important to get answers to the questions Pat raised such as 'can something
stop being a 2396:resource?'. I'm not sure what the process is for doing so, 
except proposing textual changes to the spec. Formalising the temporal 
aspects would likely be a nightmare, which is one of the reasons I'm 
happy with just saying 'everything is a resource, the end.'

FWIW we went through the same process with RDF. The 1999 spec was interesting
and evocative and specified in prose. Implementor feedback led us to go back
and clarify things with a combination of logic and test cases, I think with 
some success. There was similarly 

 
> >What do you mean by an 'identification mechanism'? (mechanism??)
> 
> A system of identification that has been mechanized.

Turned into a machine or mechanical process? So that specific acts of 
identifying can be undertaken without sentient supervision? I'm not sure 
I follow, could you give some examples of such mechanisms?

> >Your example of the clock I find particularly confusing. Why would it 
> >be a different resource if it gives me UTC time rather than local 
> >time? The criteria for what counts as a resource seem to be getting 
> >murkier with every sentence in your explanation, rather than clearer. 
> >(BTW, can the time itself be a resource?)
> 
> What is time?  Please don't tell me it is an absolute quantity 
> independent
> of any frame of reference.
> 
> >Im not trying to be difficult, honestly. I am just totally confused. 
> >None of what you say about resources enables me to get a clear picture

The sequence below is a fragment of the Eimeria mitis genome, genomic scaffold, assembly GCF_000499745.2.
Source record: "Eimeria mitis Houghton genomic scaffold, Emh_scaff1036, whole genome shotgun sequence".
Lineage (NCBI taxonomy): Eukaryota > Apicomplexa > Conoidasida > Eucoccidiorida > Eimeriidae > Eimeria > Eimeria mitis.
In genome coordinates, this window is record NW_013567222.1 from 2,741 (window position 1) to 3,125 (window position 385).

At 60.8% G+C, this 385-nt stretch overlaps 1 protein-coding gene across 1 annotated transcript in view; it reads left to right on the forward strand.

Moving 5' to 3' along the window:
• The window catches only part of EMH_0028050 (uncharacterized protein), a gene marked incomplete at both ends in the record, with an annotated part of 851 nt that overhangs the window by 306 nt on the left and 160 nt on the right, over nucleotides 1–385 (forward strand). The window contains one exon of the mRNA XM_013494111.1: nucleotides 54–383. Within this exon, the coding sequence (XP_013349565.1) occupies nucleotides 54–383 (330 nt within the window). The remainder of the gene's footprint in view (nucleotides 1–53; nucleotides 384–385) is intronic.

> >of what you mean by the term.
> 
> I think you need to slow down and spend more time thinking about it.
> It's not as if this is a new subject, and I don't see any reason why
> you need to completely understand it in an day's study.

I believe Pat has more than done his reading and research, both in terms 
of ploughing through relevant W3C and IETF specs, following mailing 
list discussions, and through spending many years studying the 
subtleties of building formal representational systems. He asked good, 
if slightly bemused sounding, questions that may help tease out some  
of the unarticulated design principles and assumptions behind 
the RFC 2396 document.

> >Let me ask: why do we need to attempt to define or limit the term? 
> >What is wrong with just saying, a resource can be anything?
> 
> Because a resource must be identifiable.

I've just re-read 
http://lists.w3.org/Archives/Public/www-tag/2002Jul/0128.html
and am still puzzled. If by identifiable you mean 
"in principle identifiable" rather than "in actual fact 
identifiable 'cos it has a known URI", then you really do 
raise expectations that those principles be articulated somewhere.

Maybe we could have a URI FAQ:

(this is proposed draft text for the revised spec btw):
[[
Appendix X: Some common questions about Resource-nature...

Q: Are all things 'resources'?
A: No, only some things. Unidentifiable things are not 'resources'.

Q: Which things cannot be identified?
A: Only those things which, in their current history, have 
   not been named or in-principle nameable with a URI reference.

Q: What is it to be name-able by a URI reference?
A: To be the kind of thing that can truly be said to be named
   by an RFC2396-formatted URI reference string.

Q: Are there any things that are not in this category?
A: At the present time, we do not know.

Q: Can an unidentifiable thing become identifiable?
A: Yes, either through improvements in Web naming 
    infrastructure, or through changes in its 
    characteristics.

Q: Are there any things which are currently 'resources'
   but which were previously not identifiable.
A: This is an open research question.

Q: Can a resource ever stop being a resource, yet 
   continue to exist as a non-resource thing.
A: Only in the event of a catastrophic collapse in 
   the in-principle identifiability infrastructure.
]]


etc. Ok the last answer was a bit flippant, but in general I'm 
serious. These questions come up all the time, and the spec 
rather than scattered mailing list archives seems a better 
home for their answers.

Dan

Dan
Received on Wednesday, 23 April 2003 15:37:37 GMT